Still, the hypothetical US-Mexico wall, even though it's aimed at stopping illegal immigration and protecting the local economy, would likely have to be built by the military—the only organization capable of pulling off such an ambitious project. But it will have to be more than a physical barrier.



What makes a good wall? The ratio of manpower to wall length, for example, seems like a good barometer of safety. An outside prison wall 100 feet long with 10 guards to patrol would be pretty secure, for example.

There are currently 20,824 Border Patrol Agents, the personnel responsible for actually patrolling the border and securing it. They're not military, but that distinction means little when you consider that they're heavily armed agents of the State who have to pass pretty extensive physical training. So 20,824 agents patrolling a wall 1,954 miles is almost exactly a 10 to 1 ratio, just like that hypothetical prison wall. The problem? Those 20,824 aren't just responsible for the southern border with Mexico, they also patrol the northern border with Canada, which just happens to be the longest international border in the world. (Scott Walker wants a wall there too, by the way.)

That's part of the reason why plans for a Great Wall should now focus on deploying new technology to fortify the US against newcomers. A high tech wall—say, one equipped with autonomous robots, outfitted for surveillance and defense—could deter immigrants and even bolster the line of defense in a modern war.

In 2005, the Department of Homeland Security conceived the Secure Border Initiative Network (SBInet), a radical plan to line the southern border with camera and and sensor equipped watch towers.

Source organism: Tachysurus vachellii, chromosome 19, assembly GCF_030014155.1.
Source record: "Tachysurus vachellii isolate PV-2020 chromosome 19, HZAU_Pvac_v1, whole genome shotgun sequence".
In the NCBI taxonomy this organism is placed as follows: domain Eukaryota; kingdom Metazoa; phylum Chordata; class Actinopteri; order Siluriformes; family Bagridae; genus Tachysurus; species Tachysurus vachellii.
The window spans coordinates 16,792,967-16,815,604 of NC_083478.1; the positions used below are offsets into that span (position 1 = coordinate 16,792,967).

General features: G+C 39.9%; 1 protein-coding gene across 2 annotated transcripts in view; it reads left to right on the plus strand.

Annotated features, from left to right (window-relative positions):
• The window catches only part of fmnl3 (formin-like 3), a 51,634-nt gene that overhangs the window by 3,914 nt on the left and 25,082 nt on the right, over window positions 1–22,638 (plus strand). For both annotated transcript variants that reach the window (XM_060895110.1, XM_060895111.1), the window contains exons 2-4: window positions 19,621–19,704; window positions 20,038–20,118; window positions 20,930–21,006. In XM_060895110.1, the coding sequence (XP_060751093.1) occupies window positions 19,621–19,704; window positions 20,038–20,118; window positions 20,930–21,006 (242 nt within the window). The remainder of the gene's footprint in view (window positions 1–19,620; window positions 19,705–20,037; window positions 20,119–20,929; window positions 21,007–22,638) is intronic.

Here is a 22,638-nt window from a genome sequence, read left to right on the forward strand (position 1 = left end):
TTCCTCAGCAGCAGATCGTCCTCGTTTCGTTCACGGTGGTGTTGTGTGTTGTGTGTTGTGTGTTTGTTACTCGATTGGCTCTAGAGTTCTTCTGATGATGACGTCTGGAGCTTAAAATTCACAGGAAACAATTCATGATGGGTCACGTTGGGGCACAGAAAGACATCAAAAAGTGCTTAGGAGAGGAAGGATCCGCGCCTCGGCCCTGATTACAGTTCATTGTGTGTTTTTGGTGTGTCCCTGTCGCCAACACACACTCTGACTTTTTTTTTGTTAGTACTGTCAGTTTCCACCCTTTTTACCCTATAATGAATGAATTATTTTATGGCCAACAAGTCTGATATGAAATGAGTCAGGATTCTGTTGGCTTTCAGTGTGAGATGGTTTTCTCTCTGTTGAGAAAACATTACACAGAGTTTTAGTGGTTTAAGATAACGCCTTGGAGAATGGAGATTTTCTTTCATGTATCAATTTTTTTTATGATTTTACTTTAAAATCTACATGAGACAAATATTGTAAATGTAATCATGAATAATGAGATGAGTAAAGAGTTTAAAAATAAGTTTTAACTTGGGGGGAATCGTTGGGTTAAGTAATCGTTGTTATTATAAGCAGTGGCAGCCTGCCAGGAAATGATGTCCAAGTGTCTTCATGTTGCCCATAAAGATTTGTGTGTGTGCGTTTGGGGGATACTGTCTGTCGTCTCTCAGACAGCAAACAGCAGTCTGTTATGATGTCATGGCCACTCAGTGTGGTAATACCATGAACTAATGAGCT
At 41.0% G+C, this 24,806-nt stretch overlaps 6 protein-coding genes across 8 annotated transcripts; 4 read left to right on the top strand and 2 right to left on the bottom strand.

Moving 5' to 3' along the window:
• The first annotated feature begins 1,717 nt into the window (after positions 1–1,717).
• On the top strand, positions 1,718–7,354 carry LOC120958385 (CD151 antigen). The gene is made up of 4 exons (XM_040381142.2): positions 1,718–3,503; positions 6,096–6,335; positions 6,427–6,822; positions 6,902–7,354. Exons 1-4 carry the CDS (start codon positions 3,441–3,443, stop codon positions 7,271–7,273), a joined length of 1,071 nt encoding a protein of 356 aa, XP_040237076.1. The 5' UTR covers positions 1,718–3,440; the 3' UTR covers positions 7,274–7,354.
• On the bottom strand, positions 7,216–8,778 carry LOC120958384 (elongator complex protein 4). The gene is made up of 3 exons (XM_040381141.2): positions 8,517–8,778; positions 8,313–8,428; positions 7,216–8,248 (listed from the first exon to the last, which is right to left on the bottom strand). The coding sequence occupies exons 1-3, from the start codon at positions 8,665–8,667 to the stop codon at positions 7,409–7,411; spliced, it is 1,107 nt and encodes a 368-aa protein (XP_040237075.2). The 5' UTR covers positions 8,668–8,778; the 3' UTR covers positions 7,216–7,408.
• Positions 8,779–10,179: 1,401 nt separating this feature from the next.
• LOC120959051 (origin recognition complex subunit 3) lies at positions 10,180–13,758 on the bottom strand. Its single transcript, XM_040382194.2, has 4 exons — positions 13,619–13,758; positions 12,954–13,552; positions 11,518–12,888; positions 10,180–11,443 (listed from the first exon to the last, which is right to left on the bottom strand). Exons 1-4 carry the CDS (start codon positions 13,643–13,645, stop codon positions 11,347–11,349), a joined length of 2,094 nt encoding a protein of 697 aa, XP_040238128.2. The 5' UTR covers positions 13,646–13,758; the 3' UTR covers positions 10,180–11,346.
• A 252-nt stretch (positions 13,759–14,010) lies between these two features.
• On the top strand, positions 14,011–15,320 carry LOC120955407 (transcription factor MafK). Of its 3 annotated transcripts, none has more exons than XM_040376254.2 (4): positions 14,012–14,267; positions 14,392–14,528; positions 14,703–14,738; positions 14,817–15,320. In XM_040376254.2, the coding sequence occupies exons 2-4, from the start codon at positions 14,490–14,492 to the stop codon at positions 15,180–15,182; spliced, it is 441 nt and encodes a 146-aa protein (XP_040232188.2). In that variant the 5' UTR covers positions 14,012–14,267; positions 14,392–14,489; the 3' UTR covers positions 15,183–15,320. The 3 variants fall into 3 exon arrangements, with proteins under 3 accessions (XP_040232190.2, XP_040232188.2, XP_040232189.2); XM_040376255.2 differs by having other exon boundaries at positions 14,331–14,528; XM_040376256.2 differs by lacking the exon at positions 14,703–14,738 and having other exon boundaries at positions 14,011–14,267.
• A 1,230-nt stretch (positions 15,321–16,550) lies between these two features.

The program was a resounding disappointment, costing almost $1 billion to cover just 53 miles. A Government Accountability Office report found the DHS completely unequipped and unprepared to plan and execute such a massive project. The report found that DHS officials did "not effectively managed and overseen its SBInet prime contractor, thus resulting in costly rework and contributing to SBInet's well-chronicled history of not delivering promised capabilities and benefits on time and within budget."


Homeland Security doesn't have nearly as long a history dealing with contractors on huge projects as say, the Department of Defense, which may have accounted for some of the logistical failings. But if at first you don't succeed, recycle old ideas and attempt again.

The DHS has enlisted the help of Israeli defense contractors to once again erect a "virtual wall" of cameras and other monitoring equipment along a much smaller part of the Arizona portion of the border. A technical, if not literal, successor to SBInet. The firm is taking lessons it's learned along the West Bank to help America watch its own yard. Cameras, drones, and conventional air support; in conjunction these make up our "wall."

A high tech wall—say, one equipped with autonomous robots, outfitted for surveillance and defense—could deter immigrants and even bolster the line of defense in a modern war

Right now, about 652 miles of the border is actually protected by a physical fence, thanks to the Secure Fence Act of 2006. These efforts, in addition to the aerial support pledged (including nine $12,000 an hour drones Border Patrol has at its disposal) may be as good as it can get along the southern border until the government decides to spend billions to build Trump's Great Wall.

"Walls in the mind often stand longer than those built of concrete," the German Chancellor Willy Brandt once said. A Great American Wall is probably a fantasy, but fantasies of security have their place, erected right between us and them.